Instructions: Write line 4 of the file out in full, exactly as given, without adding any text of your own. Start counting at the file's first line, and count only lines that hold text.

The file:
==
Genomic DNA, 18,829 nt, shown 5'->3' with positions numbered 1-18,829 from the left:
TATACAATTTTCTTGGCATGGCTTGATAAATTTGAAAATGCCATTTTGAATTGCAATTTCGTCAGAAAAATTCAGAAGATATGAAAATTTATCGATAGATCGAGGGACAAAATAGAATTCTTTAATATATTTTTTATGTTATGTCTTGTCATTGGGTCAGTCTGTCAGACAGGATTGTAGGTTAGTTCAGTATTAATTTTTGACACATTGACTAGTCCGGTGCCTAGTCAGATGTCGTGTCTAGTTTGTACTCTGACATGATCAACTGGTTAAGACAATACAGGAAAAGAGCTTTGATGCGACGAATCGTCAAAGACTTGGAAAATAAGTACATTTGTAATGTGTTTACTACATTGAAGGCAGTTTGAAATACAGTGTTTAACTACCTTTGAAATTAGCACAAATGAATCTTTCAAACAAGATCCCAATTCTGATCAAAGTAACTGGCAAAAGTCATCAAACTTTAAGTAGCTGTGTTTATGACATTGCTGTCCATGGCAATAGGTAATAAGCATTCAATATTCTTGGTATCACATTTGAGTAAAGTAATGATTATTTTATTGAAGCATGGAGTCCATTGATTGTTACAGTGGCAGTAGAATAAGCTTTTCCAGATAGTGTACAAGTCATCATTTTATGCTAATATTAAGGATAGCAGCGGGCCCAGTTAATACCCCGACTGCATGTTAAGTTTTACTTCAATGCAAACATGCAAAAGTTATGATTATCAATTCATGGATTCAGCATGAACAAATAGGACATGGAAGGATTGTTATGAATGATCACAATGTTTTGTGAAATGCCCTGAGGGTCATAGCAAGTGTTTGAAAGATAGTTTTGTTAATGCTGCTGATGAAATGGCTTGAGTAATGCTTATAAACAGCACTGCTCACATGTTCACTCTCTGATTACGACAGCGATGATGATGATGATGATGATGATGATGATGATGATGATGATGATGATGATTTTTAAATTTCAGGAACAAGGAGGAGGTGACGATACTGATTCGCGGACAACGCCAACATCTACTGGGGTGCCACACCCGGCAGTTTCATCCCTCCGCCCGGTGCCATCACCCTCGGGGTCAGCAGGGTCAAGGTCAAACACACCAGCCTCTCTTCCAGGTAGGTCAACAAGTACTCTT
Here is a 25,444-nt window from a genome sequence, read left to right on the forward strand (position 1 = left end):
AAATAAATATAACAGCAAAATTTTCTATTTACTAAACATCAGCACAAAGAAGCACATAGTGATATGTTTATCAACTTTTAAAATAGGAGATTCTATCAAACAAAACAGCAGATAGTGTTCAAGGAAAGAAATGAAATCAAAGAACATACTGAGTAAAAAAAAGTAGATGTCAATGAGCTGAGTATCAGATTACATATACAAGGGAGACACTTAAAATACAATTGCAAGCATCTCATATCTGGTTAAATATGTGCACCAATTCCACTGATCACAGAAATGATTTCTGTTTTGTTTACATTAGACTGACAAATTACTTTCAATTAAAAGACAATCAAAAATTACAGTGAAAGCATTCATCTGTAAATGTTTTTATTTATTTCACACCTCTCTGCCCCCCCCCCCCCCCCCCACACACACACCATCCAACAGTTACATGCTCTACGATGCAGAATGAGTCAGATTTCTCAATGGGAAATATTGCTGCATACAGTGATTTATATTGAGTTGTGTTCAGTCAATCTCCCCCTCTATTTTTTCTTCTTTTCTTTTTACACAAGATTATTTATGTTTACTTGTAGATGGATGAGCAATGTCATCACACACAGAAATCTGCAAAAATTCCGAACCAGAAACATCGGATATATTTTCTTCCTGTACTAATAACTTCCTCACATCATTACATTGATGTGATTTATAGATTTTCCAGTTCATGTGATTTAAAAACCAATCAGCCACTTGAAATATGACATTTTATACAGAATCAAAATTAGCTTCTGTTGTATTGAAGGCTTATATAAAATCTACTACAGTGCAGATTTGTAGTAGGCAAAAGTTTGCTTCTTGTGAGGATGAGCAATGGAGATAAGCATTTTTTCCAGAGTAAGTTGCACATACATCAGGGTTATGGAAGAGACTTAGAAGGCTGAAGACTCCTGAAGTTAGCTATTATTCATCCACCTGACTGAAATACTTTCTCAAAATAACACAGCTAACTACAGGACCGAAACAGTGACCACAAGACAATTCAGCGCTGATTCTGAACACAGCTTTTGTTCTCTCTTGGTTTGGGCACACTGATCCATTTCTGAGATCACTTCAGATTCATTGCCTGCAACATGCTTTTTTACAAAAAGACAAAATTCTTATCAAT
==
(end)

AAATAAATATAACAGCAAAATTTTCTATTTACTAAACATCAGCACAAAGAAGCACATAGTGATATGTTTATCAACTTTTAAAATAGGAGATTCTATCAAACAAAACAGCAGATAGTGTTCAAGGAAAGAAATGAAATCAAAGAACATACTGAGTAAAAAAAAGTAGATGTCAATGAGCTGAGTATCAGATTACATATACAAGGGAGACACTTAAAATACAATTGCAAGCATCTCATATCTGGTTAAATATGTGCACCAATTCCACTGATCACAGAAATGATTTCTGTTTTGTTTACATTAGACTGACAAATTACTTTCAATTAAAAGACAATCAAAAATTACAGTGAAAGCATTCATCTGTAAATGTTTTTATTTATTTCACACCTCTCTGCCCCCCCCCCCCCCCCCCACACACACACCATCCAACAGTTACATGCTCTACGATGCAGAATGAGTCAGATTTCTCAATGGGAAATATTGCTGCATACAGTGATTTATATTGAGTTGTGTTCAGTCAATCTCCCCCTCTATTTTTTCTTCTTTTCTTTTTACACAAGATTATTTATGTTTACTTGTAGATGGATGAGCAATGTCATCACACACAGAAATCTGCAAAAATTCCGAACCAGAAACATCGGATATATTTTCTTCCTGTACTAATAACTTCCTCACATCATTACATTGATGTGATTTATAGATTTTCCAGTTCATGTGATTTAAAAACCAATCAGCCACTTGAAATATGACATTTTATACAGAATCAAAATTAGCTTCTGTTGTATTGAAGGCTTATATAAAATCTACTACAGTGCAGATTTGTAGTAGGCAAAAGTTTGCTTCTTGTGAGGATGAGCAATGGAGATAAGCATTTTTTCCAGAGTAAGTTGCACATACATCAGGGTTATGGAAGAGACTTAGAAGGCTGAAGACTCCTGAAGTTAGCTATTATTCATCCACCTGACTGAAATACTTTCTCAAAATAACACAGCTAACTACAGGACCGAAACAGTGACCACAAGACAATTCAGCGCTGATTCTGAACACAGCTTTTGTTCTCTCTTGGTTTGGGCACACTGATCCATTTCTGAGATCACTTCAGATTCATTGCCTGCAACATGCTTTTTTACAAAAAGACAAAATTCTTATCAAT